Wilson worked in black theatre in Chicago and New York from 1908 to the 1930s, in motion pictures and Broadway musicals from the 1930s to the 1950s and played Bill Jackson on the television situation comedy Beulah during its final 1952–1953 season.
He received the nickname "Dooley" while working in the Pekin Theatre in Chicago, circa 1908, because of his then-signature Irish song "Mr. Dooley," which he performed in whiteface.
His breakthrough Broadway appearance came in the role of Little Joe, a stereotypic lazy rascal in the musical Cabin in the Sky (1940–1941). He played Pompey, an escaped slave, in the musical Bloomer Girl (1946–1948). His performance of the song "The Eagle and Me" in this show was selected by Dwight Blocker Bowers for inclusion in a Smithsonian recordings compilation, American Musical Theatre.
Wilson appeared in over twenty motion pictures, but won immortality for his role as Sam in the 1942 film Casablanca. For his role, he was paid $350 a week for seven weeks. Sydney Greenstreet, in comparison, was paid $3750 a week.
Sam is a singer and pianist employed by nightclub owner Rick (Humphrey Bogart). The Herman Hupfield song "As Time Goes By" appears as a continuing musical and emotional motif throughout the film. Rick and Ilsa (Ingrid Bergman) regard it as "their song" and associate it with the days of their love affair in Paris. Because of their breakup and Ilsa's marriage to another, Rick has forbidden the song to be played in his club. When Ilsa appears in his nightclub she requests it and Sam acquiesces. Dooley Wilson gives a genial and warm rendition of the song. The performance is remembered for itself, as well as for its cinematic associations. The song makes Rick aware of Ilsa's presence and her continuing feelings for him. According to Aljean Harmetz, Variety singled him out for the effectiveness of the song and the Hollywood Reporter said he created "something joyous."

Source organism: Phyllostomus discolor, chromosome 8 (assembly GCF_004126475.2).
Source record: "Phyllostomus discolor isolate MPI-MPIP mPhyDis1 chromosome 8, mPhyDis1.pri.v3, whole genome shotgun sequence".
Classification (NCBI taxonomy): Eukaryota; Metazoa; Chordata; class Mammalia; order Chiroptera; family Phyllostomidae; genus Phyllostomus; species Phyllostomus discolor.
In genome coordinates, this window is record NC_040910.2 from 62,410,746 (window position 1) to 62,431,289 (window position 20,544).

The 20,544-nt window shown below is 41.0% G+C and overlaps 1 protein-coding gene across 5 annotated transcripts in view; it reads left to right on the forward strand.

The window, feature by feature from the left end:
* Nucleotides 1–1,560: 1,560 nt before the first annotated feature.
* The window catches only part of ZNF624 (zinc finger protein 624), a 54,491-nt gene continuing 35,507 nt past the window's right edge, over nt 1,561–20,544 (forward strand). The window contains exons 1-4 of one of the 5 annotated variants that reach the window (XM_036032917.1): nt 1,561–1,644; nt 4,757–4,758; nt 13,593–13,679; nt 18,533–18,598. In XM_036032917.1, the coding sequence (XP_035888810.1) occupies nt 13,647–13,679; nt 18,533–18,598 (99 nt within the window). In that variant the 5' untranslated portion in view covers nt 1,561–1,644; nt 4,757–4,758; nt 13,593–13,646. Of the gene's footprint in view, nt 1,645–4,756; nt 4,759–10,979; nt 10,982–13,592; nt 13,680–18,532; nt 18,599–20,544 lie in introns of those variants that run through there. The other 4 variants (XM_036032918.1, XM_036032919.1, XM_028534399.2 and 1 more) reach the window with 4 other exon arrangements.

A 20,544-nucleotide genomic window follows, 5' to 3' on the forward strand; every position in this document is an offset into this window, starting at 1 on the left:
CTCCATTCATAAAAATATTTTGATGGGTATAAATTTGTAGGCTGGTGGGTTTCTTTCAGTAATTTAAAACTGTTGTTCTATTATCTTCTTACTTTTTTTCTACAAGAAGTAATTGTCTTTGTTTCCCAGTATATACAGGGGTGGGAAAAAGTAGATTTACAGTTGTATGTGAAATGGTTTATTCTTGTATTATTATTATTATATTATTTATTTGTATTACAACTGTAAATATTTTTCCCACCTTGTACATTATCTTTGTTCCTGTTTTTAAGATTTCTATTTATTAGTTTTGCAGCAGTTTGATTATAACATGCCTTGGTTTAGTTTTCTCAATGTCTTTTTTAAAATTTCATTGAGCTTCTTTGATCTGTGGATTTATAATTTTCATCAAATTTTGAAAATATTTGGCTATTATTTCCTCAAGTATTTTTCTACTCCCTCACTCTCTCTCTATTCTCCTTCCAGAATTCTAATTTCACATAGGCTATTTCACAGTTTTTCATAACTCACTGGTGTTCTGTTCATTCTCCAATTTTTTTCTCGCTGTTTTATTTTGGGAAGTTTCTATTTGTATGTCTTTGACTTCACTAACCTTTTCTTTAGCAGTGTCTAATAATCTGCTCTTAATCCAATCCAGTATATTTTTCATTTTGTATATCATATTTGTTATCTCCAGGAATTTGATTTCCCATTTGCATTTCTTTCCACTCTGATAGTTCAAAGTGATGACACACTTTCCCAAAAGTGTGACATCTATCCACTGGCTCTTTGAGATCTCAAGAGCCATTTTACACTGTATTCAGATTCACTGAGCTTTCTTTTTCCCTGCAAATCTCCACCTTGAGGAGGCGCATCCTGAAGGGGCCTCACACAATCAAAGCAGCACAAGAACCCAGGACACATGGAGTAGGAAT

In a later scene, Rick sits in a darkened nightclub, alone except for Sam, drinking heavily and torturing himself by insisting that Sam repeatedly play the song, saying "You played it for her, you can play it for me... If she can stand it, I can! Play it!" This is the line often misquoted as "Play it again, Sam!"
In the film, Wilson as Sam performs several other songs for the cafe audience: "It Had To Be You", "Shine", and "Knock On Wood".
Wilson was a singer and drummer, but not a pianist. Sam's piano playing in the film was actually performed by Elliot Carpenter, who was placed where Wilson could see and imitate his hand movements. The only black people on the Casablanca set, Wilson and Carpenter became and remained friends.
List of musicals
American Musical Theatre: Shows, Songs, and Stars; (1989) Dwight Blocker Bowers. Smithsonian Collection of Recordings, Washington, D. C.
Round Up the Usual Suspects: The Making of Casablanca—Bogart, Bergman and World War II; (1992) Aljean Harmetz, Hyperion, New York